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Funded by Legacy Global Consulting, Inc.

Federated Learning Vs. Cloud On Privacy, Speed, And Cost – Brian C Jensen

Brian C Jensen

Businesses today are taking a closer look at artificial intelligence (AI) solutions for their operations, and yet the biggest hurdle remains—how do you balance privacy, speed, and cost in a way that works best for your business? With cloud computing costs rising, many businesses have begun to turn to alternative edge AI solutions. One of these is Federated Learning (FL), an emerging technology that offers a secure alternative to cloud-based algorithms while also boasting more efficient processing speeds and lower operational costs. In this blog post, Brian C Jensen takes a deep dive into how FL can offer unparalleled privacy protections compared to its cloud-based counterparts as well as why it could be the go-to choice when weighed against other edge AI solutions.

Federated Learning At The Edge May Out-Compete The Cloud On Privacy, Speed, And Cost, Says Brian C Jensen

Federated learning at the edge is rapidly becoming an increasingly popular alternative to cloud-based machine learning, says Brian C Jensen. In Federated Learning, data stays where it’s generated and never leaves its source device – such as a mobile phone or IoT device. This makes Federated Learning much more appealing from a privacy perspective than its cloud-based counterpart; the data remains secure on devices rather than being sent out to centralized servers, mitigating the risk of a breach or compromise.

Furthermore, Federated Learning can offer significantly better performance in terms of latency due to the fact that data does not need to traverse multiple networks before reaching the model training environment. Instead, Federated Learning distributes models across many participating devices which have direct access to their local datasets, enabling fast, real-time training. According to Brian C Jensen, this makes Federated Learning ideal for applications requiring low latency, such as autonomous vehicles and virtual reality.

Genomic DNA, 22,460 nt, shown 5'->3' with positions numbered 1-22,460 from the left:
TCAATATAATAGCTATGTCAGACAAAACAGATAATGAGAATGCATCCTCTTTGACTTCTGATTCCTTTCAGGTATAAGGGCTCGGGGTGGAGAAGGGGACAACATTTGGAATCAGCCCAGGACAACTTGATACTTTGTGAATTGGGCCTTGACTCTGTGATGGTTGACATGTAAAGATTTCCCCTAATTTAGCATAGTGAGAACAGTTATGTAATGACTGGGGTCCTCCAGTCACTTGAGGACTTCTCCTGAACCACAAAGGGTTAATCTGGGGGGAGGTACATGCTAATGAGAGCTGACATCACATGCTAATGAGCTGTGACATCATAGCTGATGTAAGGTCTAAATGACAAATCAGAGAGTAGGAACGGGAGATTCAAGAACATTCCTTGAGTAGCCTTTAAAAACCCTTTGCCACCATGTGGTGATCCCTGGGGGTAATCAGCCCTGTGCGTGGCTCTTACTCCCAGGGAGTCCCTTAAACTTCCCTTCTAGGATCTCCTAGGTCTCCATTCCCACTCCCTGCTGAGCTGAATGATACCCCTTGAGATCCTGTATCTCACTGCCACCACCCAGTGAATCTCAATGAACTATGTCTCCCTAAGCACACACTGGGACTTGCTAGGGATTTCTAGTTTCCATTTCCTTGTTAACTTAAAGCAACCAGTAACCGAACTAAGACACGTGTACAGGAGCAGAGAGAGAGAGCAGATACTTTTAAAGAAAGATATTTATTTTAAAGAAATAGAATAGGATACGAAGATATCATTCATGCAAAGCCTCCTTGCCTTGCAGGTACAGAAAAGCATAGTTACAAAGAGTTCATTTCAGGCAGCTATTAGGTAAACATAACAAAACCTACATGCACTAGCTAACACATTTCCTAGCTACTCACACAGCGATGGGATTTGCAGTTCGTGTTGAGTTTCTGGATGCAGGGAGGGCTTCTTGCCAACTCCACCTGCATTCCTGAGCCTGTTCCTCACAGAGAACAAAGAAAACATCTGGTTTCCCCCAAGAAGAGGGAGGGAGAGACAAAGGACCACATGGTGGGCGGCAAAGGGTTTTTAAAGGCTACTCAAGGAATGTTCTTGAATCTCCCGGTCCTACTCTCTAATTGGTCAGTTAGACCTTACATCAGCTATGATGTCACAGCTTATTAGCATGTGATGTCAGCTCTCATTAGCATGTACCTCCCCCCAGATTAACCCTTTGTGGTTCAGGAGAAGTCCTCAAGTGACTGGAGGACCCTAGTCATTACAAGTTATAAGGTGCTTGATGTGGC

Finally, Federated Learning can also be much more cost-effective than cloud-based machine learning due to the fact that it does not require costly infrastructure or energy consumption. In fact, a recent study conducted by Google revealed that Federated Learning could reduce model training costs by up to 90%, making it a much more attractive option in terms of economics.

To illustrate the impact Federated Learning at the edge has on privacy, speed, and cost over its cloud counterpart, let’s consider an example from healthcare. A hospital may want to develop an AI-powered system capable of predicting instances of heart disease with high accuracy, but due to the sensitive nature of patient data, it wants to ensure that the data remains on-premises. Federated Learning could enable them to develop and utilize this AI system without needing to send any data out of the hospital — reducing privacy risks whilst also providing quick real-time results at a significantly lower cost than cloud-based training.

Brian C Jensen’s Concluding Thoughts

Overall Federated Learning is beginning to surpass its cloud counterpart in terms of privacy, speed, and cost and has become an increasingly attractive alternative for organizations looking to leverage machine learning algorithms. According to Brian C Jensen, with advances in technology such as 5G networks Federated Learning will only become more popular over time – allowing us to reap its many benefits while maintaining our data privacy.